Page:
Tuesday, March 15, 2011

Little World Views

We're all a little wet around the edges here in the south and storm warnings through the day have caused me to postpone my trip to the American Consulate in Marseille - the next step in this passport saga. 

I received a letter yesterday from La Poste stating that they had done an exhaustive search and found...drum roll, please:  absolutely nothing.  (My words, not theirs.)  Here are their parting words after stating that their research had not 'permitted them to find my parcel':

"...Je tiens à vous assurer que pour La Poste la qualité e l'acheminement et de la distribution est une priorité.

Votre envoi est assuré, vous recevrez prochainement un chèque d'un montant de 16 euros.

Pour la prochains envois, notre réseau commercial est à votre disposition et peut déterminer avec vous la solution qui vous conviendra le mieux.

Je souhaite qu'au-delà de cet événement, vous conserviez votre confiance en La Poste.  Je vous prie d'agréer, Madame, l'assurance de ma consideration distinguée."



...I assure that for La Poste quality routing and distribution is a priority.

Your shipment is insured; you will receive a check in the amount of 16 euros.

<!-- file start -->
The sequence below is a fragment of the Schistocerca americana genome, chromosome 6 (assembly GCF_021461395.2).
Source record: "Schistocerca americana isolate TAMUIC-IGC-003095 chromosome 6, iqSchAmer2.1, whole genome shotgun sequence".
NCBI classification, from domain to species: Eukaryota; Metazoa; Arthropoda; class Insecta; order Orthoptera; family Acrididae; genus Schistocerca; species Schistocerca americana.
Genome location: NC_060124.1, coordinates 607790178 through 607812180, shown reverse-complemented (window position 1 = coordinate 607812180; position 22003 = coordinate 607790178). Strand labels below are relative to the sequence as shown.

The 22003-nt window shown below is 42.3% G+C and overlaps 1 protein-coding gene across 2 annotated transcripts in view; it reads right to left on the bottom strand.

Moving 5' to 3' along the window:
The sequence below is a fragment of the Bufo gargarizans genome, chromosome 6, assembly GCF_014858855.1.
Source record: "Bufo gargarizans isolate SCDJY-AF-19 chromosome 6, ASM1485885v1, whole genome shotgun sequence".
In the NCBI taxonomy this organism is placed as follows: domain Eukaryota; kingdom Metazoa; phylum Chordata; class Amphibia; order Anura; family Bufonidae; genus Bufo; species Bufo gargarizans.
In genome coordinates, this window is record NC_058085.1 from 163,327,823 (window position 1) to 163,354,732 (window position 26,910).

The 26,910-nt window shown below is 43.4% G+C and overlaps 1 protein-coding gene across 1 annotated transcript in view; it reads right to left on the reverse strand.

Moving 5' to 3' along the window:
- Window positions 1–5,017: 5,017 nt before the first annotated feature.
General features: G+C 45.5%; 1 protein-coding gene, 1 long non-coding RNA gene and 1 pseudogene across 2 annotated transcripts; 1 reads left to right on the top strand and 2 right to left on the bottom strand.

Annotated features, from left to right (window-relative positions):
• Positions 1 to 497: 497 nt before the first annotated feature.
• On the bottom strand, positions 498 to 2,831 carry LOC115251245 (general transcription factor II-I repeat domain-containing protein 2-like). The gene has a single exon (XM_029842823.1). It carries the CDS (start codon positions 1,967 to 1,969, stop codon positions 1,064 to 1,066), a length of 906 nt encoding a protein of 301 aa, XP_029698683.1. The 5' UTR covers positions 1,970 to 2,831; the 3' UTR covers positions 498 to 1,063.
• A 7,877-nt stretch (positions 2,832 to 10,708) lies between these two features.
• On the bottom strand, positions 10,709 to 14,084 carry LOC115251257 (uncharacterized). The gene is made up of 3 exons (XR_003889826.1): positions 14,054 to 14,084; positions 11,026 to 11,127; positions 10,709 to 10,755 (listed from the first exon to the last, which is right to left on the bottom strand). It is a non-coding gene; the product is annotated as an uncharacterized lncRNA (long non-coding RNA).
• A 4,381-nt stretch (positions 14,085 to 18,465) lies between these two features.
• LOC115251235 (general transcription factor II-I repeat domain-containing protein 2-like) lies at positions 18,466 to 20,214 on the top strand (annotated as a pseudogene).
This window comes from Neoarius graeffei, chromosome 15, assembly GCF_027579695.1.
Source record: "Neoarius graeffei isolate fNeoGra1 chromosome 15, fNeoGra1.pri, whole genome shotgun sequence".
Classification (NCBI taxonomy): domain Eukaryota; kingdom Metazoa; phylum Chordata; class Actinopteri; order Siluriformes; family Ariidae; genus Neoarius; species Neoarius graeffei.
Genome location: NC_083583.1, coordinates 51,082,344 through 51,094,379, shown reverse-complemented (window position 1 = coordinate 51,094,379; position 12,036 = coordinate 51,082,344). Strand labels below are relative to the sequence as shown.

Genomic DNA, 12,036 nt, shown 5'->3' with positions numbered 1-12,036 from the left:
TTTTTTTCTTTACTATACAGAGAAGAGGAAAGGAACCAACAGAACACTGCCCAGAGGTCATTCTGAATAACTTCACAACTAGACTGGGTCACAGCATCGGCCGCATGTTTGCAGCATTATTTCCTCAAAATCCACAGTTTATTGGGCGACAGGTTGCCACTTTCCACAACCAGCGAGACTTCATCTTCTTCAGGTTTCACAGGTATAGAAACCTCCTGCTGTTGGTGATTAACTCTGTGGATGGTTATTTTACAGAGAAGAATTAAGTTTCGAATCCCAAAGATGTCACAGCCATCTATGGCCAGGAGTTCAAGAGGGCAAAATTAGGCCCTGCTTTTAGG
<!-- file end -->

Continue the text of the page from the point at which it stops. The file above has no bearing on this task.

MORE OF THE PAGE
For future shipments, our sales network is available and can help you determine the solution that suits you best.

I hope that after this event, you maintain your confidence in The Post.  Please accept, Madam, the assurances of my highest consideration.  (more literally: I pray you to agree, the assurance of my distinguished consideration.)

Sixteen euros.  Of course, my costs will be much higher.  Let's take a look:
  • Another set of 2 passport photos:  10€
  • Train fare to Marseille (round trip - twice):  30€
  • Additional cost of the new passport (because to replace a lost passport is more expensive than     a simple renewal): 25€
  • Stress in trying to deal with the various people at various levels of La Poste to "determine a     solution that suits me best"?  Priceless.
Their offer of 16€?  Pfffft.

The 'sales network' person at La Poste yesterday took one look at the letter I had just received and literally turned her head away - as if it emitted a dangerous glow and she had to avert her eyes.  She followed this with a hand motion as if sweeping me away in the direction of the door.  But when I didn't move and began to ask another question (very politely, mind you - such comportment gets you much further in these parts), she indicated there was a number listed to call for any further questions or concerns. 

Ah, yes.  A number that will probably cost 1,34€ a minute - as do many 'customer service' numbers here.

I'm nothing if not persistent so I shall continue my march for justice...and a new passport.  But I'll get that march started as soon as the skies clear.  In the meantime, I've got a phone call (or six) to make. 

And I pray them to agree, that all will be handled with my most distinguished consideration. 

But, of course.  C'est normal. 



bikim said...

lovely blog!
happy day!

Jean said...

Good grief, what a pain. I do hope you get it sorted out reasonably quickly.